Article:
Needless to say, Jones’ threat to essentially fire players who protest did not go over well with a lot of the guys on his roster, resulting in a coaches-players meeting and then later, a players-owner meeting where many of “‘dem Boys” seemed reluctant to address whether their concerns had been addressed by the boss. 

So purely from a football perspective: In a league where management is often hell-bent on mitigating distraction, Jones has found a way to inject ADHD directly into the brainstem of his lockerroom. 

Jones is like a schoolteacher that learned all the other faculty are dealing with kids playing with fidget spinners, so he walked into his spinner-free class and yelled "ANYBODY WHO PLAYS WITH FIDGET SPINNERS GETS DETENTION." Except in this case, the fidget spinners are a non-violent protest against social injustice. But again, let's leave the politics out of it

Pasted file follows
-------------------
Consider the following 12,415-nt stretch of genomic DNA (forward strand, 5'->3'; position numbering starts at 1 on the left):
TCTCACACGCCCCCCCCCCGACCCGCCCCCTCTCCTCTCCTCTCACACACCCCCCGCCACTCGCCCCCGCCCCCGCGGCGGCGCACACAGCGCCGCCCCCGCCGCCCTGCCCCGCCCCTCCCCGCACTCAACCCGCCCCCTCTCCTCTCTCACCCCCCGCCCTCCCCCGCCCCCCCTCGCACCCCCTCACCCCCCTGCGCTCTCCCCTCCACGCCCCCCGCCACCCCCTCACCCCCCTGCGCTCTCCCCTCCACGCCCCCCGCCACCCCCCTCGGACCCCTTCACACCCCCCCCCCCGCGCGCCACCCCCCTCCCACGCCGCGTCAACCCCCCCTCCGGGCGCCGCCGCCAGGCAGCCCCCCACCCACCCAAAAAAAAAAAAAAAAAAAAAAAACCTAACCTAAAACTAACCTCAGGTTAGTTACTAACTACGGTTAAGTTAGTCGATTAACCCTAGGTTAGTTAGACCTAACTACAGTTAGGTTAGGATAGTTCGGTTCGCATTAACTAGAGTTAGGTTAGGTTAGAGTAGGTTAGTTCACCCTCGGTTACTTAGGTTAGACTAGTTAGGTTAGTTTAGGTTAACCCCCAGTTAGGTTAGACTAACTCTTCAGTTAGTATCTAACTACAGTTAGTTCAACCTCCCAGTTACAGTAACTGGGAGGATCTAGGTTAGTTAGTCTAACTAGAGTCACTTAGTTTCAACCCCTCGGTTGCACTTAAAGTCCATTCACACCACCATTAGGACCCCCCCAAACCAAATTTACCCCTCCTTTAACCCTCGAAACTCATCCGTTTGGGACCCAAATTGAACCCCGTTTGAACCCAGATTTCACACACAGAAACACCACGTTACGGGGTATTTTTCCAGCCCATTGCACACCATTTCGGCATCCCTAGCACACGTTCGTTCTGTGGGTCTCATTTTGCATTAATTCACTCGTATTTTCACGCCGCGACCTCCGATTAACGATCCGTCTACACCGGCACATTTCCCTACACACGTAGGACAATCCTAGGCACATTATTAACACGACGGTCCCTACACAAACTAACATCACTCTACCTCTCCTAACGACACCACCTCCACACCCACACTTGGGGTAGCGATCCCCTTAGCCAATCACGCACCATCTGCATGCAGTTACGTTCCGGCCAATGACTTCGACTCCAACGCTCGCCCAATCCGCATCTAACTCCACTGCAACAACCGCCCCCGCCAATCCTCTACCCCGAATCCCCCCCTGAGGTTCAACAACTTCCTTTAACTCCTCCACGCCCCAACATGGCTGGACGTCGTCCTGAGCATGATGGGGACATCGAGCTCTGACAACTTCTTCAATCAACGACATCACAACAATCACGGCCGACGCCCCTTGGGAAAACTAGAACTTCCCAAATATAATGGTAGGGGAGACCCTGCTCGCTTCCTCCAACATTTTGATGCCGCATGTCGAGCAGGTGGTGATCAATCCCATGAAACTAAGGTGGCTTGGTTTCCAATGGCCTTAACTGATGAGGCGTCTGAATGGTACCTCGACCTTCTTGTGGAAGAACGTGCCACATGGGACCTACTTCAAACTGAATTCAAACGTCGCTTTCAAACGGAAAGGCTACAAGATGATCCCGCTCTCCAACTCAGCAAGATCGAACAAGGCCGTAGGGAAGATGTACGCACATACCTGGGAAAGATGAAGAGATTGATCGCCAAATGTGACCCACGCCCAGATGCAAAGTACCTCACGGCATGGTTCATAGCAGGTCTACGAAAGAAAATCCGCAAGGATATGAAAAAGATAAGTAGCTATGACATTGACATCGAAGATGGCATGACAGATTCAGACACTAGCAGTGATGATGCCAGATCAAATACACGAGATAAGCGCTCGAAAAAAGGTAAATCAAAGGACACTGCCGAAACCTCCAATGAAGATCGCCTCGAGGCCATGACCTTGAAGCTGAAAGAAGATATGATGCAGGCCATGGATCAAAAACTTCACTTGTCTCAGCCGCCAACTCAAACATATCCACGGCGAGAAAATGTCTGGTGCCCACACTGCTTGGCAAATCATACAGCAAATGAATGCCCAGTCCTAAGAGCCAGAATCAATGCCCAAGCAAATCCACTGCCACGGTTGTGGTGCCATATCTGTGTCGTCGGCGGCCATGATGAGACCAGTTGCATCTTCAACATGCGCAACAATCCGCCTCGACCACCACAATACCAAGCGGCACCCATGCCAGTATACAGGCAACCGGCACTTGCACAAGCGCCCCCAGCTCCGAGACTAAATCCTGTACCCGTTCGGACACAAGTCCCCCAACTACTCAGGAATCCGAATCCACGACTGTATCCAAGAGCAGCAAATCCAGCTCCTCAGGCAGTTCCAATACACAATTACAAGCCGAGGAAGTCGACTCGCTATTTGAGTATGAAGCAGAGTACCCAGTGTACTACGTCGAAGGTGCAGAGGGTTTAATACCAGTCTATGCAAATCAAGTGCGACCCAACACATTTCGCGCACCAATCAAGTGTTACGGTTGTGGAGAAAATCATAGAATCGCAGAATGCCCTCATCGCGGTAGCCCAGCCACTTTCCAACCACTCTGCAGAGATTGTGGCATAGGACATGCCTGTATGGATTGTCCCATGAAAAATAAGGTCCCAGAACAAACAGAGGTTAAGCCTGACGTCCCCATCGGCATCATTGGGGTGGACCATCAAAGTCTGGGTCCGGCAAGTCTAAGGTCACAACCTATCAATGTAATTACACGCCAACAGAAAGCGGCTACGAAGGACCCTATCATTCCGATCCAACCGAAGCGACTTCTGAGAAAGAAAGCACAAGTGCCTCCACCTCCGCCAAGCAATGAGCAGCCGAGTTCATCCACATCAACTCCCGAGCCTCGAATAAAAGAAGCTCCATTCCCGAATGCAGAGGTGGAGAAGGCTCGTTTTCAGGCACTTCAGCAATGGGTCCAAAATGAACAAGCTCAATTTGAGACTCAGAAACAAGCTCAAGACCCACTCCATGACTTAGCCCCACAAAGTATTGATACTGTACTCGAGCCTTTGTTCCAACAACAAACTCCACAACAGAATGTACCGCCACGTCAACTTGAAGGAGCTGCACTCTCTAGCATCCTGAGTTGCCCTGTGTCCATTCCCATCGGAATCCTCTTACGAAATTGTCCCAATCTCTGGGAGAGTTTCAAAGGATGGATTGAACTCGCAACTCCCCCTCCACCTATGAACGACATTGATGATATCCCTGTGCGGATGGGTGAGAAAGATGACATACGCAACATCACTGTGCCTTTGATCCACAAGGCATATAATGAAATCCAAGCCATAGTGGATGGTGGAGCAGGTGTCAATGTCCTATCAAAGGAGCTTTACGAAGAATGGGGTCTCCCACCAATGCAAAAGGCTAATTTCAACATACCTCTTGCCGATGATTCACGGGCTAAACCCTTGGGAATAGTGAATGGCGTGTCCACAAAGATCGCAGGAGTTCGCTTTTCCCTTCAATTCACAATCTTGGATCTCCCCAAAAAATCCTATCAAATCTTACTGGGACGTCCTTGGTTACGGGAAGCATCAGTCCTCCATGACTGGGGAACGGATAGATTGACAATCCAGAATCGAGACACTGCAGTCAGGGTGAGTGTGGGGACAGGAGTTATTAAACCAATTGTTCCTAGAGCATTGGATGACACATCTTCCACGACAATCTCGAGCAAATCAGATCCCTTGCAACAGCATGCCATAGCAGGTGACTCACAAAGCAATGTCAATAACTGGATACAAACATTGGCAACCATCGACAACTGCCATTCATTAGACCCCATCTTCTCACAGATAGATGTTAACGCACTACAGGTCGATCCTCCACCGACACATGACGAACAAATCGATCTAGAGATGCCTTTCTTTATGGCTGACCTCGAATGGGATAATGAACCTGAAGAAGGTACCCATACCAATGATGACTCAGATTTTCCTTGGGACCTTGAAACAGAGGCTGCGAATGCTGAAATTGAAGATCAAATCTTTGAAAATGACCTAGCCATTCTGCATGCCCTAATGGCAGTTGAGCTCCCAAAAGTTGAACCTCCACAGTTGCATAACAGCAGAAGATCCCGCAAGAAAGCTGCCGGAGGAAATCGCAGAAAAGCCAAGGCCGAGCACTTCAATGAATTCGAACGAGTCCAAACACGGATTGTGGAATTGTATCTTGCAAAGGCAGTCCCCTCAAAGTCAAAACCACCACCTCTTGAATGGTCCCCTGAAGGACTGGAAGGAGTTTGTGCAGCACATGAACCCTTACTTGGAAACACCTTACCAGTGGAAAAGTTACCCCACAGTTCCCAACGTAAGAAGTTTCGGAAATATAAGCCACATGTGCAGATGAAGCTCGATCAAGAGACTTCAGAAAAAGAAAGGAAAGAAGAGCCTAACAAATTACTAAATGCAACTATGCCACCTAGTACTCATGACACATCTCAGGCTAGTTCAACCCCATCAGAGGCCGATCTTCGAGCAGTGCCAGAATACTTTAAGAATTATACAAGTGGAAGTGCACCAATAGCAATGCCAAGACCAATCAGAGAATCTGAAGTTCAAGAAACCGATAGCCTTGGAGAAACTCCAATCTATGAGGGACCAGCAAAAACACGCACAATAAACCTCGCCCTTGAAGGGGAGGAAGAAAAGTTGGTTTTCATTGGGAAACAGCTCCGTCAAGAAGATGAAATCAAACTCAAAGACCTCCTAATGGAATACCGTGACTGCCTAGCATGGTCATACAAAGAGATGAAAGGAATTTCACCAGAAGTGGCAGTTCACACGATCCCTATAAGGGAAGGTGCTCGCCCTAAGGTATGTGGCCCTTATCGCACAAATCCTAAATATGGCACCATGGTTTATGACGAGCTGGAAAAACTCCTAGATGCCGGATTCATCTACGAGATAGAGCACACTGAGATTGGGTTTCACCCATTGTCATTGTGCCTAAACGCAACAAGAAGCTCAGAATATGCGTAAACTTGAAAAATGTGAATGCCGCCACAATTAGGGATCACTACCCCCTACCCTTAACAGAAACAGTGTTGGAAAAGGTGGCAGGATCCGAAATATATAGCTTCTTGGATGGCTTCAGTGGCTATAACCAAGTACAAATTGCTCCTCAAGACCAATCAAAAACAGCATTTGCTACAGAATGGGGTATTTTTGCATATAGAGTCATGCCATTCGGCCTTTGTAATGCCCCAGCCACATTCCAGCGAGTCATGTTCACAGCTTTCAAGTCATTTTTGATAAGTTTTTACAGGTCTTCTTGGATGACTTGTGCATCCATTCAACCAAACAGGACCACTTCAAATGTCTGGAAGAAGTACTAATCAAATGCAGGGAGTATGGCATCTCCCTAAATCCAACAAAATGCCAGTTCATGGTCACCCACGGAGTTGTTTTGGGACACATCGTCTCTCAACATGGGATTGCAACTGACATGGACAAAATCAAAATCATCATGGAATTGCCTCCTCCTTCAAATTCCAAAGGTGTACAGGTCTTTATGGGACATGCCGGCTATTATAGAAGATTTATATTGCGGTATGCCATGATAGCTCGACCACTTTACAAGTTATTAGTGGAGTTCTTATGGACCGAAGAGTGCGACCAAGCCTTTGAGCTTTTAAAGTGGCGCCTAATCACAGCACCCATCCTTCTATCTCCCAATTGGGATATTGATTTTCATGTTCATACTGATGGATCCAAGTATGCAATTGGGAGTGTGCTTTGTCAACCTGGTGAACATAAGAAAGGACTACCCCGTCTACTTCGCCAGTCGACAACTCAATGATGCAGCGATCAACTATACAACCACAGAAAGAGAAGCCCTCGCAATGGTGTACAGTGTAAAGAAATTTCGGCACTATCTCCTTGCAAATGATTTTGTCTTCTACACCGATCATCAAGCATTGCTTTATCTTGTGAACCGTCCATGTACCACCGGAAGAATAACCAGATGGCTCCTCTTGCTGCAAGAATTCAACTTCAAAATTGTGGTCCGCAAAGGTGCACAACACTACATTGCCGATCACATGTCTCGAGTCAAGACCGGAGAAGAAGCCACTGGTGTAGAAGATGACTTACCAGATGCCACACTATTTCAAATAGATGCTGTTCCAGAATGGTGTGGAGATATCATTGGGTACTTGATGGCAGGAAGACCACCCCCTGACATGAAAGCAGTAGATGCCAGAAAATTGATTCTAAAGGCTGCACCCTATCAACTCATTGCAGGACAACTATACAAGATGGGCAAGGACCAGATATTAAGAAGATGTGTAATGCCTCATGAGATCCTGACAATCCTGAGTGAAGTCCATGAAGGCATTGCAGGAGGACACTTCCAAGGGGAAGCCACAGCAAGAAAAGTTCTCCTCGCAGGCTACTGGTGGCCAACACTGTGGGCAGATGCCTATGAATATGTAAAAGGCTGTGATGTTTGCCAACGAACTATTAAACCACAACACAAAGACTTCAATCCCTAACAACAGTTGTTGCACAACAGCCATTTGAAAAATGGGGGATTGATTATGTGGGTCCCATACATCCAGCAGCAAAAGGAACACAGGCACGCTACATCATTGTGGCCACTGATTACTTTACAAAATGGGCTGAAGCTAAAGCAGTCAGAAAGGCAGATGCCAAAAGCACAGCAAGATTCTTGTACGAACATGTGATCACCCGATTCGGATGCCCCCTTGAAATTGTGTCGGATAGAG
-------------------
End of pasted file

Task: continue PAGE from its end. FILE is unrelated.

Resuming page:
So politics aside, as an Eagles fan, I couldn't be happier that Jones has gone out of his way to sabotage the chemistry in his own locker room. It would have been less destructive for him to bring in Terrell Owens, Tim Tebow, and a pack of genetically-altered fire ants that learned how to recite “yo momma” jokes. What a clown.

Oh, and Zekes suspension was upheld, then blocked again, which means THAT bit of news will continue to hang over this team like a Hurricane over… Ireland, apparently. Man, the world makes zero sense.

Positive Spin: The only good news for Cowboys fans this week was the unfortunate injury to Cowboys Owner Aaron Rodgers. That’s what it takes to find joy as a fan of this franchise; injuries to the game's biggest stars. For shame.